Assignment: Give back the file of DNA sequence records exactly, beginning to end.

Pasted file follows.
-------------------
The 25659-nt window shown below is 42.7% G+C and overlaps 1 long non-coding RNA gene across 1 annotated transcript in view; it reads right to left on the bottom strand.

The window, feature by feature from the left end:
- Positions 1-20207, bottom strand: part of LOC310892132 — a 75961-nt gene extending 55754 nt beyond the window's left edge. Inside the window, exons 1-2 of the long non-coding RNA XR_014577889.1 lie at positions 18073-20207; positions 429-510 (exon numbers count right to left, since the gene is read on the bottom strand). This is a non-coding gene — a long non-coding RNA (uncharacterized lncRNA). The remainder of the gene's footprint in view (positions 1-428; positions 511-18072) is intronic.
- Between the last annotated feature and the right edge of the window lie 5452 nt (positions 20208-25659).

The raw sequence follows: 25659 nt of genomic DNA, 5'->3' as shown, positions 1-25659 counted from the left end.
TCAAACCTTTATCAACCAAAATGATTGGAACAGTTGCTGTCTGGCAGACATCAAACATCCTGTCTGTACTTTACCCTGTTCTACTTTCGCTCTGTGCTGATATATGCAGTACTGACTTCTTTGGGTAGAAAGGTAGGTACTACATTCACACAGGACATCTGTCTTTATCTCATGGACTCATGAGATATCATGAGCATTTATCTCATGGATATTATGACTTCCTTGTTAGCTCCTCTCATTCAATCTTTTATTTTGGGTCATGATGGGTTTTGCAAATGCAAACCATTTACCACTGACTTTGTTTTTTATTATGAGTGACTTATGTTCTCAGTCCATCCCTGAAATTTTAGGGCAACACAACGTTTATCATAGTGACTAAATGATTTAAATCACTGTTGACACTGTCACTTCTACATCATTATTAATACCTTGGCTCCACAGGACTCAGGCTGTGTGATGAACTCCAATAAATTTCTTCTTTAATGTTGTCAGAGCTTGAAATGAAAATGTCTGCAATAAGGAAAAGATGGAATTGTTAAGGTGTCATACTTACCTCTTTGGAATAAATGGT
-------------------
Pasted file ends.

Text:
The 25659-nt window shown below is 42.7% G+C and overlaps 1 long non-coding RNA gene across 1 annotated transcript in view; it reads right to left on the bottom strand.

The window, feature by feature from the left end:
- Positions 1-20207, bottom strand: part of LOC310892132 — a 75961-nt gene extending 55754 nt beyond the window's left edge. Inside the window, exons 1-2 of the long non-coding RNA XR_014577889.1 lie at positions 18073-20207; positions 429-510 (exon numbers count right to left, since the gene is read on the bottom strand). This is a non-coding gene — a long non-coding RNA (uncharacterized lncRNA). The remainder of the gene's footprint in view (positions 1-428; positions 511-18072) is intronic.
- Between the last annotated feature and the right edge of the window lie 5452 nt (positions 20208-25659).

The raw sequence follows: 25659 nt of genomic DNA, 5'->3' as shown, positions 1-25659 counted from the left end.
TCAAACCTTTATCAACCAAAATGATTGGAACAGTTGCTGTCTGGCAGACATCAAACATCCTGTCTGTACTTTACCCTGTTCTACTTTCGCTCTGTGCTGATATATGCAGTACTGACTTCTTTGGGTAGAAAGGTAGGTACTACATTCACACAGGACATCTGTCTTTATCTCATGGACTCATGAGATATCATGAGCATTTATCTCATGGATATTATGACTTCCTTGTTAGCTCCTCTCATTCAATCTTTTATTTTGGGTCATGATGGGTTTTGCAAATGCAAACCATTTACCACTGACTTTGTTTTTTATTATGAGTGACTTATGTTCTCAGTCCATCCCTGAAATTTTAGGGCAACACAACGTTTATCATAGTGACTAAATGATTTAAATCACTGTTGACACTGTCACTTCTACATCATTATTAATACCTTGGCTCCACAGGACTCAGGCTGTGTGATGAACTCCAATAAATTTCTTCTTTAATGTTGTCAGAGCTTGAAATGAAAATGTCTGCAATAAGGAAAAGATGGAATTGTTAAGGTGTCATACTTACCTCTTTGGAATAAATGGT